Having gone to this trouble, like an absolute tit I didn’t realise that the fake-metal effect on the outside of the studio (achieved with shiny reflective card) would make it impossible to photograph properly in a studio and drop-in to landscape shots.  I ended up having to carry it out onto the playing fields outside and shoot it on grass, and hope that the results could be dropped in easier to the final pics.

   Learning my lessons from this debacle, the second mobile studio was slightly more practical.  When I’d been researching on small self-propelled vehicles, I kept coming across railway Draisines and railcars, used as either mobile observation and scouting vehicles by the military, or as inspection vehicles for peacetime railway engineers.  This led to the idea of small, mobile, artist railcars which could shuttle around the more scenic parts of the British railway network, to enable artists to explore these areas.

   The design wasn’t really a design as such- a morning sketchings produced 3 or 4 options, the most practical of which was then made up out of card.  The chassis was from a toy train set, bought ridiculously cheaply from Poundland (again, starting a trend in my projects which continues to this day), as a loose idea I had for the final exhibition was to have the model trundling round on a shelf as a fake ‘demonstration’ vehicle.  The scale was more manageable, roughly 1/72nd, but that wasn’t too important to be honest.  The model was built and painted very quickly, and used in numerous photomanips.

The model dropped into a shot of the Cambrian Coast Railway at Talybont, West Wales.

   The final miniature built was a permanent field studio, which arose from the research stage.  The idea was to follow the idea of a pre-fabricated structure, strong, quick to assemble,  It basically ended up like a large observation tower, inspired somewhat by second world war fortifications I’d seen on a visit to Normandy the year before.  The model was built up from card and acetate, and again, used in photomanips.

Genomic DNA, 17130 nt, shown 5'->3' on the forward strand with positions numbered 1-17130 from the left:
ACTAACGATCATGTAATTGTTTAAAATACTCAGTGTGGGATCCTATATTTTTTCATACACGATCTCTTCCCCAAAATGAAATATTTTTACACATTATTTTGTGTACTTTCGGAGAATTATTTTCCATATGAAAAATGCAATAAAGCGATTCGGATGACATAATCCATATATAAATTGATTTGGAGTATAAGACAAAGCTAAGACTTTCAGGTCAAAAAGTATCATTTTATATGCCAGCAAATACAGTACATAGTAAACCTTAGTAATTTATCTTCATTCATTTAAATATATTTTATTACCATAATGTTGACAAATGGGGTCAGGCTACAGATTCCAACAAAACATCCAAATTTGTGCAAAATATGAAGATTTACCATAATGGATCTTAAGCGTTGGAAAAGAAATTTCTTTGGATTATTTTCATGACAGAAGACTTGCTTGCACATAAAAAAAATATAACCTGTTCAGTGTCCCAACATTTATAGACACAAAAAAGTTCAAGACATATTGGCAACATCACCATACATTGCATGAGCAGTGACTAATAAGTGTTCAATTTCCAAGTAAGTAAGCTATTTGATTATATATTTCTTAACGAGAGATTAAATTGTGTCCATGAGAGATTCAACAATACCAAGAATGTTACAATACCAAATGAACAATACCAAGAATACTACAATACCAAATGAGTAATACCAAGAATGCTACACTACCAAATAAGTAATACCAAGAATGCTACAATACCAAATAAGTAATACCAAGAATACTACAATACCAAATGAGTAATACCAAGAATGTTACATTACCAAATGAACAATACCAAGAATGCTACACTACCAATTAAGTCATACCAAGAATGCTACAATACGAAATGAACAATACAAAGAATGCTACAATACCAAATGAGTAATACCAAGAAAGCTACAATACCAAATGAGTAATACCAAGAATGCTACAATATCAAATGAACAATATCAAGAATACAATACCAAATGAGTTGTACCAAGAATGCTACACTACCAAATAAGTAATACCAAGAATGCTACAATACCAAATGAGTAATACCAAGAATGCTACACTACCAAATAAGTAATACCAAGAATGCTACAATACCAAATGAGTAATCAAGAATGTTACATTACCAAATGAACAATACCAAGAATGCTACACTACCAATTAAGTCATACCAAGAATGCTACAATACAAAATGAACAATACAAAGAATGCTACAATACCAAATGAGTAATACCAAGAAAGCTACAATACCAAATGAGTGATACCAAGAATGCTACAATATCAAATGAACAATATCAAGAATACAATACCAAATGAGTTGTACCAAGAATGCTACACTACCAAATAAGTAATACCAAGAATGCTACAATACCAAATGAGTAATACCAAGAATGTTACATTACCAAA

The Field Studio, atop mount Snowdon

   The project was pretty successful by the standards of the course, and helped me pull my grades back up.  More importantly in hindsight, it proved the proper starting point for what would become a very common theme in my work, in the use of miniatures in projects to create fake history.  Really, it could be said to have been the single biggest inspiration for much of the Model Village project 3 years later.

   Fast forward to that project, and in the slightly chaotic, post-apocalyptic world of Britannia, it seemed a fitting environment to revive the Artist Health and Safety concept.  The idea of artists still being encouraged to work in this environment, but needing to be protected and insulated from it, fit in nicely, so it was folded into Britannia.  Originally the company producing this equipment was Random Industries (which served as a sort of joke company for numerous projects around the time of my Foundation Year), but this evolved by the time of Britannia into the similar Generic Products; a behemoth nationalised industry which was a sort of Umbrella corporation for lots of smaller companies, and one of whose subdivisions was the Artist Health and Safety company.
   The only surviving models from the Foundation shoot were the railcar and the fixed-Field Studio, so they were tarted-up a bit and dropped into the project.  By the time of the second-wave of the Model Village in 2008, photos featuring the sprawling workshops of the Artist Health And Safety division cropped up too.

Field Studio in the model village project, next to a stream in Wales

A shot of the supposed Artist Health and Safety Division factory, produced for the Model Village

Nothing much has occurred with this theme since the end of the Model Village project, though sketches for the Steampunk work (which is set in the same fictional universe) do feature an artists tower.  Its certainly something I wouldn’t mind returning to at some point…